Lightweight Directory Access Protocol
The Lightweight Directory Access Protocol (LDAP) is a directory service protocol that runs on a layer above the TCP/IP stack. It provides a mechanism used to connect to, search, and modify Internet directories.
The LDAP directory service is based on a client-server model. The function of LDAP is to enable access to an existing directory.
The data model (data and namespace) of LDAP is similar to that of the X.500 OSI directory service, but with lower resource requirements. The associated LDAP API simplifies writing Internet directory service applications.
The LDAP API is applicable to directory management and browser applications that do not have directory service support as their primary function. Conversely, LDAP is neither applicable to creating directories, nor specifying how a directory service operates.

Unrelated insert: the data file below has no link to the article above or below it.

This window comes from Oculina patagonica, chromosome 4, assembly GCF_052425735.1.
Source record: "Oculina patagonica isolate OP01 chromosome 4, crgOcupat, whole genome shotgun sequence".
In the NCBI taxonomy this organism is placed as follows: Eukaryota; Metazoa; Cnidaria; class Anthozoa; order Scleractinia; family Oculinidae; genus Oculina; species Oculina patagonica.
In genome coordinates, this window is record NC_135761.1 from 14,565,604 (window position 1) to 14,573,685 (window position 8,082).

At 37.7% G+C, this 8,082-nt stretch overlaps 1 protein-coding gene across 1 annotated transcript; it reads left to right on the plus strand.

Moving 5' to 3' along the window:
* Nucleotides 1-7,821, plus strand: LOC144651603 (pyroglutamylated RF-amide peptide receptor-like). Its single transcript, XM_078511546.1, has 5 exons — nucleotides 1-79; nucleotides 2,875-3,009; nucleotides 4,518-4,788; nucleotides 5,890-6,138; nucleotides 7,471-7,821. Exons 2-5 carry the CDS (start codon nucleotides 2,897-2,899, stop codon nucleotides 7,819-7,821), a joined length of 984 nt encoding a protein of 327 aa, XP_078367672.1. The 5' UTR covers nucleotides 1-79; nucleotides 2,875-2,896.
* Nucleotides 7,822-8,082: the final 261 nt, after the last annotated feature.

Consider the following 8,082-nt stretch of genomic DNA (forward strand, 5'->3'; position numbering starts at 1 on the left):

The LDAP API documentation in the Platform Software Development Kit (SDK) is intended for experienced C and C++ programmers and Internet directory developers.
LDAP supports the C and C++ programming languages.
A familiarity with directory services and the LDAP Client/Server Model are necessary for the development with the LDAP API.
Client applications that use the LDAP API, run on Windows Vista, Windows XP, and Windows 2000. All platforms must have TCP/IP installed.
Active Directory servers that support client applications using the LDAP API include Windows Server 2008, Windows Server 2003, and Windows 2000 Server.
General information about the Lightweight Directory Access Protocol API.
Programmer's guide to using the Lightweight Directory Access Protocol API.
Reference information for LDAP.
Build date: 10/26/2012